Republicans Drifting more and more to the Right While Democrats Remain the Same

Wednesday, January 02, 2013

One might assume that the partisanship that has seized up Congress came about because Democrats became more liberal and Republicans more conservative over the years. But that’s not entirely the case.


Using something called the DW-nominate score, Nate Silver at FiveThirtyEight found that GOP lawmakers have moved to the right every year since 1977. But Democrats have largely remained the same in terms of liberal ideology.


The DW-nominate score, a system created by Howard Rosenthal and Keith Poole and maintained at, rates politicians on a scale from -1 (very liberal) to 1 (very conservative).


Silver’s analysis of elections over last four decades revealed that House Republicans climbed from 0.4 on the DW nominate scales after the 1992 elections to near 0.7 in the last congress.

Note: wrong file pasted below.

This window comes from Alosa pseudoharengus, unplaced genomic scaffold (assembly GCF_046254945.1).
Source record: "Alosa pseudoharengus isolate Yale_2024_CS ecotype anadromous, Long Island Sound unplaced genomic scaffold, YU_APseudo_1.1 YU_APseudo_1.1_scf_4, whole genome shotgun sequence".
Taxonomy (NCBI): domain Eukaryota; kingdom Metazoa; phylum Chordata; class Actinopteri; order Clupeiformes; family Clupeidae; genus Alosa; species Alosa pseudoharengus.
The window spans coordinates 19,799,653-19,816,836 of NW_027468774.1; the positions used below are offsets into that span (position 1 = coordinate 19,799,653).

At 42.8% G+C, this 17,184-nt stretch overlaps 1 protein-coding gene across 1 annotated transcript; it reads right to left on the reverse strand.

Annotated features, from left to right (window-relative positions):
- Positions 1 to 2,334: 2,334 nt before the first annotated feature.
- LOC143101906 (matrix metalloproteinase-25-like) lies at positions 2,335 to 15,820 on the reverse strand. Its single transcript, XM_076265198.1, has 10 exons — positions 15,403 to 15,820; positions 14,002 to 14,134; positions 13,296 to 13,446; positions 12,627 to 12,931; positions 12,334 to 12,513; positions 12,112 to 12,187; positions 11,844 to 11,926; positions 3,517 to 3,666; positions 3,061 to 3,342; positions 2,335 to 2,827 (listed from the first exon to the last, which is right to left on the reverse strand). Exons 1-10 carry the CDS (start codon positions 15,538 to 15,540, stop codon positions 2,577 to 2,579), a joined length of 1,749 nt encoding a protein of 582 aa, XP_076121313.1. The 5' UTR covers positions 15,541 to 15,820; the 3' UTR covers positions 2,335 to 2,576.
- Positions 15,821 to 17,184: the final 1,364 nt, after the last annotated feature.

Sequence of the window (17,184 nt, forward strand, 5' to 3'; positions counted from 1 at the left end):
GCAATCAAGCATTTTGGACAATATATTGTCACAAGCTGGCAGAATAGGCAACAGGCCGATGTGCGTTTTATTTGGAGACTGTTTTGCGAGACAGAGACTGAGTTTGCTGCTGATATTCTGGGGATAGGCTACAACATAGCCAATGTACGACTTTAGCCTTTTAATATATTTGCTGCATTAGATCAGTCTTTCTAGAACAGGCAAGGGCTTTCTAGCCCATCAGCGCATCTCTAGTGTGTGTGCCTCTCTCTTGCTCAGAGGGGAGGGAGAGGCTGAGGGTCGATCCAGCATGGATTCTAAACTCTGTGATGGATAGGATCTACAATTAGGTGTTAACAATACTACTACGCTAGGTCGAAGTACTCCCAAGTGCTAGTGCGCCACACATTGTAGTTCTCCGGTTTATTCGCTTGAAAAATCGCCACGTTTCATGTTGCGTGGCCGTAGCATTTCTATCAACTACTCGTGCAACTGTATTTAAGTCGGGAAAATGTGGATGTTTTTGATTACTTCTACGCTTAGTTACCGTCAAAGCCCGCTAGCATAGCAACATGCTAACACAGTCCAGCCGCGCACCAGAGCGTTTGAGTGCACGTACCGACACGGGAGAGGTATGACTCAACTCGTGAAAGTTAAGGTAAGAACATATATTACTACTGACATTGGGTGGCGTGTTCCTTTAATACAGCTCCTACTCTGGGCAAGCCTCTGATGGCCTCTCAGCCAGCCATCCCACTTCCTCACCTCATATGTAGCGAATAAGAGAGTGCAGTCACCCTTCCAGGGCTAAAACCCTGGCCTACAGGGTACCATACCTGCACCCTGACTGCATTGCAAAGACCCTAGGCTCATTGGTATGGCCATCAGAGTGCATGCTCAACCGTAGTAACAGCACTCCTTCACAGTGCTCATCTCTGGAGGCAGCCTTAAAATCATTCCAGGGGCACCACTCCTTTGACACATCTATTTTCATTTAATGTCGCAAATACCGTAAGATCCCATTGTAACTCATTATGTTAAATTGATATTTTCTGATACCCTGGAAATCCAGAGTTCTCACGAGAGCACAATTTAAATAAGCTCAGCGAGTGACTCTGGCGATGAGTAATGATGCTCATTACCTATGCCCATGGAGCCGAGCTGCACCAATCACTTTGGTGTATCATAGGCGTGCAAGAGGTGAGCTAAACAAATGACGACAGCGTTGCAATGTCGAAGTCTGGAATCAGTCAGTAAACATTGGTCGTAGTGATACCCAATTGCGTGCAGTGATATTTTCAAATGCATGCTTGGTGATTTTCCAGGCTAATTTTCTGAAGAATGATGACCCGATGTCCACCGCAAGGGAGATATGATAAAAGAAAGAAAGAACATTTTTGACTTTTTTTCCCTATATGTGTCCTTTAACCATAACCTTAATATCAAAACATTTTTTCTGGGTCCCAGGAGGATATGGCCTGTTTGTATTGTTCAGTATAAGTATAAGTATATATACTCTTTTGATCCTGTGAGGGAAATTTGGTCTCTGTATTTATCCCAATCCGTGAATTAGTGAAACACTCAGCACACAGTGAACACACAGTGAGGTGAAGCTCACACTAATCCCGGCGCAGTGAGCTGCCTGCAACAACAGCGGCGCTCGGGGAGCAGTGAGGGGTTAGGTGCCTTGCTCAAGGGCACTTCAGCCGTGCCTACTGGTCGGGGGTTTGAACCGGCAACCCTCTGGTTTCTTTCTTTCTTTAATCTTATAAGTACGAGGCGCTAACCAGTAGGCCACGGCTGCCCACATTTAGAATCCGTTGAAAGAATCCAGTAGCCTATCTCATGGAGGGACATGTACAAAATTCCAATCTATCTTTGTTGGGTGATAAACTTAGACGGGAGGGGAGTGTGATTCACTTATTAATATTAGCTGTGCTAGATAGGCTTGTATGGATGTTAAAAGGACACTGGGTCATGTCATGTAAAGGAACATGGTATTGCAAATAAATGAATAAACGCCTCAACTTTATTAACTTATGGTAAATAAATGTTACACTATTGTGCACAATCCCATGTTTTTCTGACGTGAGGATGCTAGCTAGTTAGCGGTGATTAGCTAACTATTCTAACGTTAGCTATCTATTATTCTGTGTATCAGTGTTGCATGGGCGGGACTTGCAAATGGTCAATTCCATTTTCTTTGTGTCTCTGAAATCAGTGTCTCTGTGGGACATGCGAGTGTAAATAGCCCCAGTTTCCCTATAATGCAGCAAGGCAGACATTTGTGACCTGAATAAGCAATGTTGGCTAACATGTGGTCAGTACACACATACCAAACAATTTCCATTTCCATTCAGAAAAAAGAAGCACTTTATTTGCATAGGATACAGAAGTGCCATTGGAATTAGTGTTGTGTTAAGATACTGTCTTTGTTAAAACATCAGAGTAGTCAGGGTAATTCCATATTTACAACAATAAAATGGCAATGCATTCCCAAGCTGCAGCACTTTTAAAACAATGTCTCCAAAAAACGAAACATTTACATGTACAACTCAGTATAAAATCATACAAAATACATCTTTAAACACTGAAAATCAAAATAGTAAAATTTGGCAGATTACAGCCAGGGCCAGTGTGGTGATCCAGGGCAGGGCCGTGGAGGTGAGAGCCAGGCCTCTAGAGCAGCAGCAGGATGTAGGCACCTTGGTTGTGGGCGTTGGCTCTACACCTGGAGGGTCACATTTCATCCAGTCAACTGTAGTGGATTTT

“That type of charge towards polarization is historically unusual over data that stretches back 130 years,” wrote The Guardian’s Harry Enten after reviewing Silver’s work.


Senate Republicans have also become more conservative, going from 0.3 to 0.5 on the scale. Meanwhile, Democrats in the House and Senate “are hovering around that -0.4 score – as they were 20 years ago,” Enten noted.


The rightward drift of the Republicans can be partially attributed to the remapping of House districts into increasingly partisan populations in which one party overwhelmingly dominates. From the Republican perspective this means that primary elections are more important than general elections, and incumbents are more worried about defending themselves against primary opponents from the Right than they are about the Democrats they face in November contests.

-Noel Brinkerhoff, David Wallechinsky


To Learn More:

As Swing Districts Dwindle, Can a Divided House Stand? (by Nate Silver, FiveThirtyEight)

How Polarisation In Washington Affects A Growing Feeling Of Partisanship (by Harry Enten, The Guardian)


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